The tone of High Crimes is very different to that of my historical fiction trilogy – Tan, The Golden Grave and A Time of Traitors. Finding that new voice was exciting as was writing a story set in the modern world. That doesn’t mean I’m done with the past. I have a soft spot for Liam Mannion, the hero of my trilogy, and he’ll be reappearing in a new book further down the line.

The beauty of fiction is that we can immerse ourselves in any world we choose – that goes for the author as much as the reader. It’s why I’m hooked on writing and why I’ll keep doing it as long as my body and my mind allow.

I’m glad that you are going to keep putting out suspenseful and powerful novels. 

About David:David Lawlor David Lawlor has worked as a journalist for the past twenty-five years and is currently Associate Editor with The Herald newspaper in Dublin. He’s also a book editor. [Note: David was my editor for Native Lands.] To date, he’s published three novels in the Liam Mannion series – Tan, The Golden Grave and A Time of Traitors, which are historical fiction thrillers set during the Irish War of Independence, in 1921. His first a contemporary novel is High Crimes.

Other Author Wednesday posts about David Lawlor:

November 12, 2014

July 7, 2013

Book reviews of David Lawlor’s Liam Mannion novels:

A Time of Traitors and Tan and The Golden Grave


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Twitter: @LawlorDavid



High Crimes 


The Golden Grave 

A Time of Traitors 


Book Review Friday – Go Away Home

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In an Author Wednesday interview with author Carol Brodensteiner, I asked her the best thing someone could say about her novel Go Away Home. She said, “I think the best thing someone could tell me is that they were touched by the characters and the story. That would mean they felt the story was well told, which was my goal in the first place. The second best thing is that they came away from the book knowing more about life in the early twentieth century.”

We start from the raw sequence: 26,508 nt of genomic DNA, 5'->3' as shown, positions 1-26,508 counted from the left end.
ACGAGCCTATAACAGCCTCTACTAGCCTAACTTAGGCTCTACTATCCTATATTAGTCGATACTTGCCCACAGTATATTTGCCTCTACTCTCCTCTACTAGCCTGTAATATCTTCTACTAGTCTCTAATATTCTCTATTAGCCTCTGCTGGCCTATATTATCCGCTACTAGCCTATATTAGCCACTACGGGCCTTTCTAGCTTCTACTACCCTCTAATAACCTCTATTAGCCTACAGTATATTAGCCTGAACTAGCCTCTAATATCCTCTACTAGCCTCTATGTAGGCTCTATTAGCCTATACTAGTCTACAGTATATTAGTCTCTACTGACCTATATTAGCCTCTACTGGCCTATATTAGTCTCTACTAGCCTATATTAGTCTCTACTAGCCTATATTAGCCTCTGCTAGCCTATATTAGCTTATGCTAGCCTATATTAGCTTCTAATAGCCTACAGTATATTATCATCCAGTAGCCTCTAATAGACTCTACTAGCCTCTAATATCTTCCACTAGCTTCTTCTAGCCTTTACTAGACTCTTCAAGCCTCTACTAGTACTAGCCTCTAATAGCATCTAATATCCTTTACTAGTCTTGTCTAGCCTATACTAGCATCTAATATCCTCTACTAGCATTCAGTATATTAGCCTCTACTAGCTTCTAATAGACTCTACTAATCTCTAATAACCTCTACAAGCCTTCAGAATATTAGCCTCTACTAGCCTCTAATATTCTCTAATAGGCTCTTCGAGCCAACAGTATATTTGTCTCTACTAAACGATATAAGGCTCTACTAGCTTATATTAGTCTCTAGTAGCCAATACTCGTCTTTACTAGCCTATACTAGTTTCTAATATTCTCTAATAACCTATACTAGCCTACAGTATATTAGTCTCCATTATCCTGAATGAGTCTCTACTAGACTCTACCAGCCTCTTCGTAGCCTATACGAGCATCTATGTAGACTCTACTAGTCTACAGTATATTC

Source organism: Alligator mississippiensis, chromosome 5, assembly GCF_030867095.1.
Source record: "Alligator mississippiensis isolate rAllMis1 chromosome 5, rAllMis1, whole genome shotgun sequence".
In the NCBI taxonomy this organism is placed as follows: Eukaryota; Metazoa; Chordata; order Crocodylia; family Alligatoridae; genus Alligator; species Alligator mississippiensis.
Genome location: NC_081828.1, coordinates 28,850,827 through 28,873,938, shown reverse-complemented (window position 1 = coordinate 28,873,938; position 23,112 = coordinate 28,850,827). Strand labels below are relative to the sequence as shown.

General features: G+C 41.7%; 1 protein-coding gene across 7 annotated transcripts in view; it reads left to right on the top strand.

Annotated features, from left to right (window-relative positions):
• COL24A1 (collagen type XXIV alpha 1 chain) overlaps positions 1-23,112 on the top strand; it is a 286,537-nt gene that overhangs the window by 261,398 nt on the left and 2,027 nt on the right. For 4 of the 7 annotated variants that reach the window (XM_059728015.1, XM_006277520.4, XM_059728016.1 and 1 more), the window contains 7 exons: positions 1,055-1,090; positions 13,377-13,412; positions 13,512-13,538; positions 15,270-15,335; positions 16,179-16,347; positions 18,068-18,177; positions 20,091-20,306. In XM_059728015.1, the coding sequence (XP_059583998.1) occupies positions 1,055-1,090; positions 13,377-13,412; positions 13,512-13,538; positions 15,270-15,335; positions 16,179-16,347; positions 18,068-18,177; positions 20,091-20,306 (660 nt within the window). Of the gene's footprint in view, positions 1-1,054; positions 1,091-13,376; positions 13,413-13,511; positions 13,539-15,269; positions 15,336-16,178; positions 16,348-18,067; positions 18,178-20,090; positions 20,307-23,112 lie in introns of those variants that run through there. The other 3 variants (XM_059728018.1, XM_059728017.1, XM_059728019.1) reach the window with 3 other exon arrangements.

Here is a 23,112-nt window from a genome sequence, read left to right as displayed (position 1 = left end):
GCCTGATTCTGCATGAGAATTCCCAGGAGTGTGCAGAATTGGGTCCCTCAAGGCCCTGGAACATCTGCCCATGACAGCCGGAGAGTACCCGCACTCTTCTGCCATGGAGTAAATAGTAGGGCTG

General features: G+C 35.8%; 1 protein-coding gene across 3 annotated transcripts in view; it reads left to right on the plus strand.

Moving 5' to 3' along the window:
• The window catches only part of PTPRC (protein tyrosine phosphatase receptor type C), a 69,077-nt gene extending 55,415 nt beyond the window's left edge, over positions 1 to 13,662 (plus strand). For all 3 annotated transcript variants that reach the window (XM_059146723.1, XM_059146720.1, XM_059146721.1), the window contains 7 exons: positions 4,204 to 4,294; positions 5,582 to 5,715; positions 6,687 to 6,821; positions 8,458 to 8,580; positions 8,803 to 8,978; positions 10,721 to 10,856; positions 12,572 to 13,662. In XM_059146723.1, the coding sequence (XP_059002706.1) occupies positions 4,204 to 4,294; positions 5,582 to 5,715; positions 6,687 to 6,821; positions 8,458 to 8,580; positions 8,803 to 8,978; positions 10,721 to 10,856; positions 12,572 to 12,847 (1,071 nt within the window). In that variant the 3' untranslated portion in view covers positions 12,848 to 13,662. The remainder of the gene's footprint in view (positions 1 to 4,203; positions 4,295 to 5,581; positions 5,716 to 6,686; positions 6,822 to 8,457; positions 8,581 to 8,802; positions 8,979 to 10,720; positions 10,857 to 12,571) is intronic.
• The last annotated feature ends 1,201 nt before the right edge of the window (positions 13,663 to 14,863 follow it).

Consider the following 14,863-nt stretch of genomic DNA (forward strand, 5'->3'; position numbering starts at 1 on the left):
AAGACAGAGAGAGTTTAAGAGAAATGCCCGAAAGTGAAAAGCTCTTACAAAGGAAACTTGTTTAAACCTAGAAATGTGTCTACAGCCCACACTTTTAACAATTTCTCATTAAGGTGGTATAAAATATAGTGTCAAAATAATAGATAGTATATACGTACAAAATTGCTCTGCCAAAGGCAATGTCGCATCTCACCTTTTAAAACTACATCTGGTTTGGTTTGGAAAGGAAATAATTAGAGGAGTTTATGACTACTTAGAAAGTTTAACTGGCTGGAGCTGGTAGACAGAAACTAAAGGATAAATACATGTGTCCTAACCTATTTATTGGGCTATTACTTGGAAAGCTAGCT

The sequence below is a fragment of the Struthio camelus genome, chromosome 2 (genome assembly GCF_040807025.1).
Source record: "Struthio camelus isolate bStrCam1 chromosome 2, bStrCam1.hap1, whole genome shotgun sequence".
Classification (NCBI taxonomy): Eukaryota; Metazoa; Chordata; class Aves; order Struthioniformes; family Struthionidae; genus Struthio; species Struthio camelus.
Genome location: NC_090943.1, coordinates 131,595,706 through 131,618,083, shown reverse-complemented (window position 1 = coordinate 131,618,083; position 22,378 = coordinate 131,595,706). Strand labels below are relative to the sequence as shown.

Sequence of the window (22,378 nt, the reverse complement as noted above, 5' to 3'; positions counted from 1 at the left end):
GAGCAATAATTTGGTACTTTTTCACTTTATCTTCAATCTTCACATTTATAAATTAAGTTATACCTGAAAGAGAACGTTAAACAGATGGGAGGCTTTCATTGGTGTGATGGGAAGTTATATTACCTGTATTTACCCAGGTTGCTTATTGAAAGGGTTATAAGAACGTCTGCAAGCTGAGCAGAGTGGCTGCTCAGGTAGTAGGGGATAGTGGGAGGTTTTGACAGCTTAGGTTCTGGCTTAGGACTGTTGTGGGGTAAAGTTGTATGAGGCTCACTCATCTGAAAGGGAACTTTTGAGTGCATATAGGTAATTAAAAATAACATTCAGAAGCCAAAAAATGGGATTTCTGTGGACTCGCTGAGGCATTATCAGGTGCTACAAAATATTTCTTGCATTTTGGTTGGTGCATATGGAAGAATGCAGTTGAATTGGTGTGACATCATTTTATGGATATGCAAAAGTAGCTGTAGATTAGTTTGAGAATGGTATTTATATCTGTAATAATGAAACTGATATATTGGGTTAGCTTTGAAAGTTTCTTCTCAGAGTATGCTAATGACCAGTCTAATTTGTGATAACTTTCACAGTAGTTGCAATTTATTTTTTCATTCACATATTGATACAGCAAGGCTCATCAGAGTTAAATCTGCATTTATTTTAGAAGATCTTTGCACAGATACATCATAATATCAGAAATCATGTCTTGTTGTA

Go Away Home, Ms. Brodensteiner’s first novel, scores on both counts. The story touched me, and I learned a few things in the process.

The main character, Liddie, yearns for a life outside of her family’s Iowa farm as the novel opens in 1914. She’s sixteen and has yet to deal with life’s harsh realities. The novel’s coming of age theme isn’t old-fashioned despite its historical setting. The same universal characteristics apply whether a novel is set in the 1900s or 2000s. Liddie must come to terms with the world, not as black and white, but as shades of gray. It’s the same for everyone. Those who adapt can enjoy fulfilling lives no matter the circumstances.

I particularly enjoyed one of the messages in Go Away Home. If offers the encouragement to keep doing something no matter how dire life may seem. We can sit and do nothing, but if we do there’s no hope for anything miraculous to occur. Liddie must keep moving and doing things even when the most precious things in life have been taken from her. If she sits and does nothing, that’s exactly what will happen. I loved Liddie and her determination. Yet, Ms. Brodensteiner created a very real character in this woman. In one particular scene, Liddie has made a dire mistake with a lovely dress made for a client of the dress shop where she works. She prays no one will notice, but of course, the owner of the shop does. Liddie’s horror, fear, hope, and embarrassment are the emotions we all share in the same type of circumstances. It’s a brilliant piece of writing and characterization.

The novel’s setting of eastern rural Iowa during the years 1914 – 1919 sets the tone for Go Away Home. First, the farming life creates a tableau of innocence and simple pleasures. Fresh baked bread, gooey chocolate cake, cows bearing calves, and shirts sewn with fanciful embroidery seem romantic to us living in the twenty-first century. However, to Liddie and her family those were the everyday occurrences on the farm. The world of wars and suffragists intrudes into the drum beat of everyday living. Letter writing brings news of family far away, but with great gaps in time. This simple way of life confines Liddie—or so she thinks—until she goes out into the world and discovers that life in the city isn’t as satisfying as she thought. The sister who must leave home in shame when she becomes pregnant without the benefit of wedlock affects the entire family. It seems so silly now, but then it was considered the worst thing that could happen—until the worst thing does happen and then priorities must be rearranged.